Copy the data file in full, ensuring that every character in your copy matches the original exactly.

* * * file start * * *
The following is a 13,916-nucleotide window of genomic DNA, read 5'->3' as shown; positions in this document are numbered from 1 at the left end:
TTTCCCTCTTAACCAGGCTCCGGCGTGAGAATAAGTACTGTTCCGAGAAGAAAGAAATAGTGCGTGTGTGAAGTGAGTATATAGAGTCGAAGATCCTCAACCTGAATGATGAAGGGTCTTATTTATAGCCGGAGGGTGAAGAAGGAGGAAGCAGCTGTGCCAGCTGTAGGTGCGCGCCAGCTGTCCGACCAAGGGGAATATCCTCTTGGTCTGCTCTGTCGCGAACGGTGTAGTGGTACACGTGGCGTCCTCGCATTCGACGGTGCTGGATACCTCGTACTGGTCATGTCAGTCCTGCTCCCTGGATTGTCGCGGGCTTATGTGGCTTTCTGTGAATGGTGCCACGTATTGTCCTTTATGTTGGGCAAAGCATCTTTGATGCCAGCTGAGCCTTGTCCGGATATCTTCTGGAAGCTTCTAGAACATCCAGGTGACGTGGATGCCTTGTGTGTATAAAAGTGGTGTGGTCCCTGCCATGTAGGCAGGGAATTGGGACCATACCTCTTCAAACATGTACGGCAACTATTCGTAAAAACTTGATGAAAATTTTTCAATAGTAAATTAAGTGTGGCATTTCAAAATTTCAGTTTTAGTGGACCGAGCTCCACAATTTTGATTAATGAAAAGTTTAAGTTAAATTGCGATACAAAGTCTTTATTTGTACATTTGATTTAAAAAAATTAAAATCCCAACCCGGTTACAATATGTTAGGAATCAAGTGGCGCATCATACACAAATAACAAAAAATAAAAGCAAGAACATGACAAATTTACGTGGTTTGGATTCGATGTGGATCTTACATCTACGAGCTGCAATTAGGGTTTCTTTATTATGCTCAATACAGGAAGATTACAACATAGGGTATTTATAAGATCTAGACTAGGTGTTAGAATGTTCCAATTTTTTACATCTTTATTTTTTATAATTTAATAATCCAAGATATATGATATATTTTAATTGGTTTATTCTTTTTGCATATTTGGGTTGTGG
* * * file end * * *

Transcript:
The following is a 13,916-nucleotide window of genomic DNA, read 5'->3' as shown; positions in this document are numbered from 1 at the left end:
TTTCCCTCTTAACCAGGCTCCGGCGTGAGAATAAGTACTGTTCCGAGAAGAAAGAAATAGTGCGTGTGTGAAGTGAGTATATAGAGTCGAAGATCCTCAACCTGAATGATGAAGGGTCTTATTTATAGCCGGAGGGTGAAGAAGGAGGAAGCAGCTGTGCCAGCTGTAGGTGCGCGCCAGCTGTCCGACCAAGGGGAATATCCTCTTGGTCTGCTCTGTCGCGAACGGTGTAGTGGTACACGTGGCGTCCTCGCATTCGACGGTGCTGGATACCTCGTACTGGTCATGTCAGTCCTGCTCCCTGGATTGTCGCGGGCTTATGTGGCTTTCTGTGAATGGTGCCACGTATTGTCCTTTATGTTGGGCAAAGCATCTTTGATGCCAGCTGAGCCTTGTCCGGATATCTTCTGGAAGCTTCTAGAACATCCAGGTGACGTGGATGCCTTGTGTGTATAAAAGTGGTGTGGTCCCTGCCATGTAGGCAGGGAATTGGGACCATACCTCTTCAAACATGTACGGCAACTATTCGTAAAAACTTGATGAAAATTTTTCAATAGTAAATTAAGTGTGGCATTTCAAAATTTCAGTTTTAGTGGACCGAGCTCCACAATTTTGATTAATGAAAAGTTTAAGTTAAATTGCGATACAAAGTCTTTATTTGTACATTTGATTTAAAAAAATTAAAATCCCAACCCGGTTACAATATGTTAGGAATCAAGTGGCGCATCATACACAAATAACAAAAAATAAAAGCAAGAACATGACAAATTTACGTGGTTTGGATTCGATGTGGATCTTACATCTACGAGCTGCAATTAGGGTTTCTTTATTATGCTCAATACAGGAAGATTACAACATAGGGTATTTATAAGATCTAGACTAGGTGTTAGAATGTTCCAATTTTTTACATCTTTATTTTTTATAATTTAATAATCCAAGATATATGATATATTTTAATTGGTTTATTCTTTTTGCATATTTGGGTTGTGG